As July got closer, we felt relatively conditioned for a difficult trek, but what we didn’t expect is how much snow there would still be! Of course, the first year we decided to hike the Mount Whitney trail was a record breaking year for snow levels and in July there was still a ton of snow in some areas.
Backpacking the Mount Whitney trail was now looking like it was going to be exponentially more difficult, and we would need crampons and ice axes. My friend sent me a video of people glissading to get me and my fear of heights prepped for what I may need to do at some point. He wanted me to be able to cry ahead of time rather than as we’re ready to go down the hill.
We got to Lone Pine the night before our trek and set up camp at Horseshoe Meadows. From Lone Pine, you start down the road to Whitney Portal, but a few miles down you make a left turn. Then it’s about 20/30 minutes to Horseshoe Meadows campground where you begin the hike to Mount Whitney.
We had some work to do in shuttling cars which took some time. Since our Mount Whitney trail permits were for a through-hike, we’d be leaving one car at Horseshoe Meadows, and another at the bottom of Whitney Portal. We dropped our gear at Horseshoe Meadows, drove the other car to the Portal trail, and then back up to Horseshoe Meadows for the night. It was helpful sleeping at Horseshoe Meadows campground which sits around 9,000 feet to get our bodies started on acclimatizing.
The next morning, my experienced friend and our team leader had us empty our bags so that he could go through and get rid of whatever we didn’t really need. We would be backpacking the Mount Whitney trail for 4 days and covering about 40 miles or so, so the less weight the better. Especially for those of us whose bodies were not at all used to this!
Backpacking the Mount Whitney Trail, Day 1
Horseshoe Meadows to Lower Soldier Lake (~10 miles)
Our Mount Whitney permits had us start day one towards New Army Pass (note, you can also take Cottonwood Pass – both will get you to the same place). Both are around 10 miles or so – click the map above for more details.
The camping area we wanted by Lower Soldier Lake was supposedly just on the other side of the pass, and we were ready to go! There were some thunderclouds in the distance so we all discussed procedures if a storm came through, and we set off on day 1.
The hike started out flat on a sandy trail through the trees, crossed a stream, and gradually went a bit uphill. We passed a beautiful lake and stopped for pics as we looked up at New Army Pass. New Army Pass reaches 12,300 feet at the top, and the bottom of the pass is around 10,000, so there’s a bit of elevation gain. We started up the switchbacks, and before we knew it…we were out of trail and there was only snow left. The only way over was to climb up the snowy mountain pass. Yup. Straight up.
Of course, my first reaction was a “you want me to hike up there?!?” look, but before I could really protest, we were all putting our crampons on and following our fearless leader. We had 2 well-experienced dudes, 1 dude who wasn’t very experienced but is like a darn mountain goat and can climb anything with the biggest pack, and then us 2 fairly inexperienced chics. Us girls were outdoorsy, but this was really the first time we had done anything like this.
Up we went, one slow step at a time until we realized there was a large cornice we could not get over. (Note – we did consider ropes to hold us together, but the conditions of the snow were favorable enough that our crampons and our poles held us very well. However, hindsight certainly is a thing.)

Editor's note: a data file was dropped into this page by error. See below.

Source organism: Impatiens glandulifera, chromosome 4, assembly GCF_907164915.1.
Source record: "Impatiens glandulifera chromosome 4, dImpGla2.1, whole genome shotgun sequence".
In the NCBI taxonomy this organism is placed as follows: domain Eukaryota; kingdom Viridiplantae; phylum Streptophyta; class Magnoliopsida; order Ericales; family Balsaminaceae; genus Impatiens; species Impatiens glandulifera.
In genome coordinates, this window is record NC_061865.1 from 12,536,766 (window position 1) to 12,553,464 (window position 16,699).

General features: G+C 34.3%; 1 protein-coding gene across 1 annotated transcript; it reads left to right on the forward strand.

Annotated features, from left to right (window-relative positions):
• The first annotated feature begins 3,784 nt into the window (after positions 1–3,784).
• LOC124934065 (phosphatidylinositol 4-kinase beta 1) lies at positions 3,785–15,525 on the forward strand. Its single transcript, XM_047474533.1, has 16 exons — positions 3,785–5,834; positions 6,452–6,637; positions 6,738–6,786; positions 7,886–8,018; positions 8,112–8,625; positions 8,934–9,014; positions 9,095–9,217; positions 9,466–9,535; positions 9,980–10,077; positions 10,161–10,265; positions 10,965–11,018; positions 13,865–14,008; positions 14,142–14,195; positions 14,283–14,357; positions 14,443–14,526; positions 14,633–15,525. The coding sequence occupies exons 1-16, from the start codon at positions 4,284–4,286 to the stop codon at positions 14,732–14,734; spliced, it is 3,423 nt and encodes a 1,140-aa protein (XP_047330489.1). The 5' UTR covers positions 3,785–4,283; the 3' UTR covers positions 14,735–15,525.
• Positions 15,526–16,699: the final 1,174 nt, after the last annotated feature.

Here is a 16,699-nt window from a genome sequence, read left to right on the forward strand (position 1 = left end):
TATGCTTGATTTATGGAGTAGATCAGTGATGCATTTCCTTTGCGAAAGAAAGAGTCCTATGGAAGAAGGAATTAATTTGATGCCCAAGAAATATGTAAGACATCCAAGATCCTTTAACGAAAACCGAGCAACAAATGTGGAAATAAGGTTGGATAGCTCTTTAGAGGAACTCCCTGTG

To the side of us, there was a rock face that looked like our only option over the pass, so we headed towards that. It was terrifying. One foot, two foot, pole, pole, breathe. One foot, two foot, pole, pole, breathe. The whole way. Earlier in the day, we had gotten warm so we unzipped the bottom part of our pants which felt lovely. Now that we were leaning up against the snow so as to not fall backward from the weight of our packs, our knees were bright red! It was a slow process, but we all moved together, careful not to make any mistakes.
A very dark storm cloud appeared in the distance and seemed to be heading our way, and that had my very red knees shaking a bit as I held onto my two lightning rods (hiking poles). Luckily, a larger puffy white cloud came and seemed to push the storm cloud in a different direction, and we pushed on towards the top of the pass.
Finally, after a LONG and tedious struggle with the snow, we made it to the rock face! Woohoo!
HA! Nope. Not that easy. We all stopped to take a breath while our leader went to check things out and I heard him say “uh, guys, I don’t know if we can get up this way…” and that was it. “Call the helicopter, I’m done!” was my first reaction (I can be a bit dramatic sometimes…). He quickly followed by telling me to drop my pack and come over to where he was.
He had hoisted himself about 15 feet up the rock face with a rope hanging down for me to put around my body. I climbed up to him, and then above him and was able to make it up to the pass. I removed the rope, kneeled down on the ground, and cried for about 5 seconds out of pure happiness. We worked to hoist all the packs up to me at the top, and then one by one, each of our group made it up as well. We enjoyed a delicious celebratory lunch of salami and cheese and rested, feeling like we were almost there.
The top of New Army Pass was flat and there was no snow, which was exciting. We weren’t quite on the Mount Whitney trail, but we knew where we needed to go, so after lunch, we set off towards the campground. Our Mount Whitney permits had us spending the night a Lower Soldier Lake which was really just on the other side of New Army Pass. To get there sounded easy in theory. It wasn’t. Normally without snow, the trail is pretty easy to follow, but under our conditions, it was a very different story.
The other side of New Army Pass was, unfortunately, a complete scree. Even large boulders that you thought were secure would go flying down the pass from a light step. The mountain goat, of course, had no problems and skipped down easily, while us girls were…well…slightly terrified. At some points, I would literally sit on my tush and scooch down because there was no place for me to safely plant my feet!
Eventually, we all made it down in one piece. We got to the camping area at Lower Soldier Lake just before dark, and I barely had enough energy to stay up long enough to eat dinner. I was told it was a must, so I ate what I could, and then slept harder than I ever have before. The campground has designated camping areas, and they have bear bins which are nice to store all your food and toiletries.
Day 1 of backpacking the Mount Whitney trail had been far more difficult than we anticipated, and we still had 3 days to go. Day 2 to Guitar Lake was scheduled to be a lot longer, in terms of mileage, but we were hoping the trail would at least be clear of snow! We were tired, but we had come too far to turn back now.